Researchers for the first time recreated the chemical composition of atmospheres of distant planets under laboratory conditions.
Scientists have found that haze, for example, hydrocarbon, which envelops Saturn’s moon Titan, can form on exoplanets, known as super-Earths and mini-Neptune. Chemical haze and clouds can affect the surface temperature and the planet’s potential to sustain life.
Super-Earth and mini-Neptune – the most common group of exoplanets, discovered at the moment. The closest super-Earth, Proxima-b, is at a distance of more than 40 trillion km from the Earth, which makes its detailed observations very complicated.
Clouds and haze determine the temperature and chemical composition of the atmosphere, and how deep we can look into the atmosphere of the planet. Clouds are formed due to a continuous cycle of material, which in many respects resembles the water cycle in nature, and the process of producing smoke is much more complicated. Solid particles remain in the atmosphere of the planet, where they can scatter light and affect the temperature of the surface or fly to the sun with the help of precipitation.
Scientists from the Johns Hopkins University in Baltimore (USA) reproduced the atmosphere of nine potential worlds to see in detail how this atmospheric chemistry can function.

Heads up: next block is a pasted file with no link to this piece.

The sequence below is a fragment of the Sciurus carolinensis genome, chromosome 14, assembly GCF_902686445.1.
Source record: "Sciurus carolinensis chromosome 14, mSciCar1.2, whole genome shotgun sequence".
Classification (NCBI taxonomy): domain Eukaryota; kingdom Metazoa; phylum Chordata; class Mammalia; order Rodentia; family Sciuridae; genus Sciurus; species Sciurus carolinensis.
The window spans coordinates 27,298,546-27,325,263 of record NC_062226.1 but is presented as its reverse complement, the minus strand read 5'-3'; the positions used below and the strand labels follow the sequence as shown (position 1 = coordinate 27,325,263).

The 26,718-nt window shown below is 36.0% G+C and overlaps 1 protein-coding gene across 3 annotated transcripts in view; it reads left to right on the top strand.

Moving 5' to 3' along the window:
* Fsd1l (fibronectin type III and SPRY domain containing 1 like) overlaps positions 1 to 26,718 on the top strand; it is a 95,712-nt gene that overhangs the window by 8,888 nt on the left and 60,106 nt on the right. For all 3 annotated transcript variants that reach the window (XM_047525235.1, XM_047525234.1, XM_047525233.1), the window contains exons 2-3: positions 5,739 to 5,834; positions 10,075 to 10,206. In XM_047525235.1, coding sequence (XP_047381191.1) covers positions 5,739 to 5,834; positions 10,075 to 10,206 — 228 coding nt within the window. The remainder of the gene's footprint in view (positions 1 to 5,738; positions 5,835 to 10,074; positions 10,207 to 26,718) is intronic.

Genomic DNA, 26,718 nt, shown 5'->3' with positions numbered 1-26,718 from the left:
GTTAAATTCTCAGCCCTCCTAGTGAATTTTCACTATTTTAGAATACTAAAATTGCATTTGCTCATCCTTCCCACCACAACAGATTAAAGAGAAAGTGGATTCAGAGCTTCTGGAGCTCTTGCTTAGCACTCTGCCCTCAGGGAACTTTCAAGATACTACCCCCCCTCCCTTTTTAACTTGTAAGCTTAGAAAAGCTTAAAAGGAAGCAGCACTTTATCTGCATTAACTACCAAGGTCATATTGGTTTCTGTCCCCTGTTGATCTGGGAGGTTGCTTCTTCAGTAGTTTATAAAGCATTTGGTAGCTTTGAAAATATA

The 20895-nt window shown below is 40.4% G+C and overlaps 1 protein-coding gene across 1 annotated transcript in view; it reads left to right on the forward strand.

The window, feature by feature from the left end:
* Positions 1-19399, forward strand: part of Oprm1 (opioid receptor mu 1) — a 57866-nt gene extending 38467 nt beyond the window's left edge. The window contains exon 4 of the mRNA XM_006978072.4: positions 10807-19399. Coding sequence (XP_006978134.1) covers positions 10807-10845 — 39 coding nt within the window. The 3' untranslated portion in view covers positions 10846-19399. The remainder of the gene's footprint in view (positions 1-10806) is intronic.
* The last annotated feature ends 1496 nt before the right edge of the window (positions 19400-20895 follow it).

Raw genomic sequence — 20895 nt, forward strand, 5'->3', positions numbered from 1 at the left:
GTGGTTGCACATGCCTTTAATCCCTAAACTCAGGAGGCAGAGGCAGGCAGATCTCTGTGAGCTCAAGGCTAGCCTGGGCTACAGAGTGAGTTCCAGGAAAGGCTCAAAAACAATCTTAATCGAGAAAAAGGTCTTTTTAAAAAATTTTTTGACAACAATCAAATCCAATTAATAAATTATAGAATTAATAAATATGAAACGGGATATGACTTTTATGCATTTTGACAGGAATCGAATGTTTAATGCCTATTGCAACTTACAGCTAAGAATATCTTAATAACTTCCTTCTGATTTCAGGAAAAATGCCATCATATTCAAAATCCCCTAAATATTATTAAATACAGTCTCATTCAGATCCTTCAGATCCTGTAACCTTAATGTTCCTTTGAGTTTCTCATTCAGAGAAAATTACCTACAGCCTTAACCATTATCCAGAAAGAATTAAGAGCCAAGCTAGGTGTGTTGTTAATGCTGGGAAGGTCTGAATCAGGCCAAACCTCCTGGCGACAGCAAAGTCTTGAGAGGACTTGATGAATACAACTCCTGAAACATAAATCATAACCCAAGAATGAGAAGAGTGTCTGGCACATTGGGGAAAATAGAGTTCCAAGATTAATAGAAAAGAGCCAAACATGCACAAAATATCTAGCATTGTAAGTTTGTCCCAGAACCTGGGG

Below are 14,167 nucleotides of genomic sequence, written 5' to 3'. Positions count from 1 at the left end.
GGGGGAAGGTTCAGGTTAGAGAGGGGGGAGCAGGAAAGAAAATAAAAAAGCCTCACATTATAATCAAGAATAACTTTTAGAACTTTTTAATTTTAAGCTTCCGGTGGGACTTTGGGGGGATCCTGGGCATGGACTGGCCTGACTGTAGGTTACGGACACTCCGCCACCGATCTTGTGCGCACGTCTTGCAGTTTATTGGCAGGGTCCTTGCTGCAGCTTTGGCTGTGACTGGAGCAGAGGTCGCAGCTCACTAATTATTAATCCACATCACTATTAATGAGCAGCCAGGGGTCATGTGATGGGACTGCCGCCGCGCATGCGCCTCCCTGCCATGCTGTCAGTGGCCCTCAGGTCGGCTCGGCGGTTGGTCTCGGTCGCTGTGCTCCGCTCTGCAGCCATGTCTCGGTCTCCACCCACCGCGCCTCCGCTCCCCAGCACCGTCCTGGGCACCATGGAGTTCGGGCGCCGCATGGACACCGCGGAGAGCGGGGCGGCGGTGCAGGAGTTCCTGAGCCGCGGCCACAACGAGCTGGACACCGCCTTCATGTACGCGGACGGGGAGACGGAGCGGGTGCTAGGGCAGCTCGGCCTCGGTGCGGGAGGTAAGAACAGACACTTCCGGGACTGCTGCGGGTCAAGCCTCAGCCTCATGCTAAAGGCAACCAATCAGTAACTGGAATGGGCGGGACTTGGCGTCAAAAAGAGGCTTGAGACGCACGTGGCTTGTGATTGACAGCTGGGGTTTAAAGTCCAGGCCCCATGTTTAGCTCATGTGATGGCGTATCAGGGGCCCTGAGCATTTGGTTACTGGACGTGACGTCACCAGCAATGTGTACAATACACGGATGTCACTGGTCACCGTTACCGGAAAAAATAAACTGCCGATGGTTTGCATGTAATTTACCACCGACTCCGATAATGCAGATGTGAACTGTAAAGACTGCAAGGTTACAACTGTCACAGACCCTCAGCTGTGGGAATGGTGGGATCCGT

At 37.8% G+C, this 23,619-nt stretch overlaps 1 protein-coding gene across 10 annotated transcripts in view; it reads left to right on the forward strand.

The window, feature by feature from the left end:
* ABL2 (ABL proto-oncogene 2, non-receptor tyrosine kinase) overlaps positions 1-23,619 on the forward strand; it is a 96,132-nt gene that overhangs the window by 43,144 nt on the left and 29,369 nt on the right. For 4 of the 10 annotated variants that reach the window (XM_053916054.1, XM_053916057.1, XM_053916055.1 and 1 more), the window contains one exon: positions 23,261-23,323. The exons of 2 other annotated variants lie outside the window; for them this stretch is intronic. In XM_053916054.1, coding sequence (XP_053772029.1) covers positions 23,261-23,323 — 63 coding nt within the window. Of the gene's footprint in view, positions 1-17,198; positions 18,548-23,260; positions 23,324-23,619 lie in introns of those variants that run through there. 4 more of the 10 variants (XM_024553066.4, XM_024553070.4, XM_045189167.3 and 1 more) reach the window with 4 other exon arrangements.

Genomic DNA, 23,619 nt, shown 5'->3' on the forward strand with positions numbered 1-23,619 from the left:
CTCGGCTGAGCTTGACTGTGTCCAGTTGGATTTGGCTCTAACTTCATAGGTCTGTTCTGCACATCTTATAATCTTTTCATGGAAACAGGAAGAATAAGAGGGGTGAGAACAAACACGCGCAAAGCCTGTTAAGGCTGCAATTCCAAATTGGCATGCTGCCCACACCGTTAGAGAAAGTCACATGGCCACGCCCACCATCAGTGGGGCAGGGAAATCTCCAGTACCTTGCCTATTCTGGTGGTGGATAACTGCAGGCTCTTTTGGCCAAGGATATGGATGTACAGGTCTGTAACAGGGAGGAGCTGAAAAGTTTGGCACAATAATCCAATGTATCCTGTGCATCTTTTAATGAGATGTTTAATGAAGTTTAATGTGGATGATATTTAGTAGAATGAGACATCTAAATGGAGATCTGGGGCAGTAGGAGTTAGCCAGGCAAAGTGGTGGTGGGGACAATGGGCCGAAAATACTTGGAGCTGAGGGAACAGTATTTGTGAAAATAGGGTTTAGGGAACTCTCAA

Gas mixtures saturated with hydrogen, water or carbon dioxide were subjected to the discharge of cold plasma. This triggered chemical processes, very similar to the auroras visible in our solar system. Several colorful side effects were obtained.
Then the “atmosphere” for three days produced particles of haze, which were collected on quartz disks in the reactor chamber. Colorful discoveries continued when one of the hydrogen-saturated atmospheres produced an olive-green haze.
In our solar system, atmospheric haze also plays an amazing role in the atmosphere of Saturn. One of the reasons that Jupiter is brighter in visible light is a small amount of particles in its haze. If you look at Saturn in infrared light, its atmosphere will be much more filled with particles, which is not noticeable in visible light – and this is because of the haze.
The James Webb Space Telescope, which will be launched in 2019, will be able to closely look at the atmosphere of exoplanets and will hunt for biosignatures – signs of life.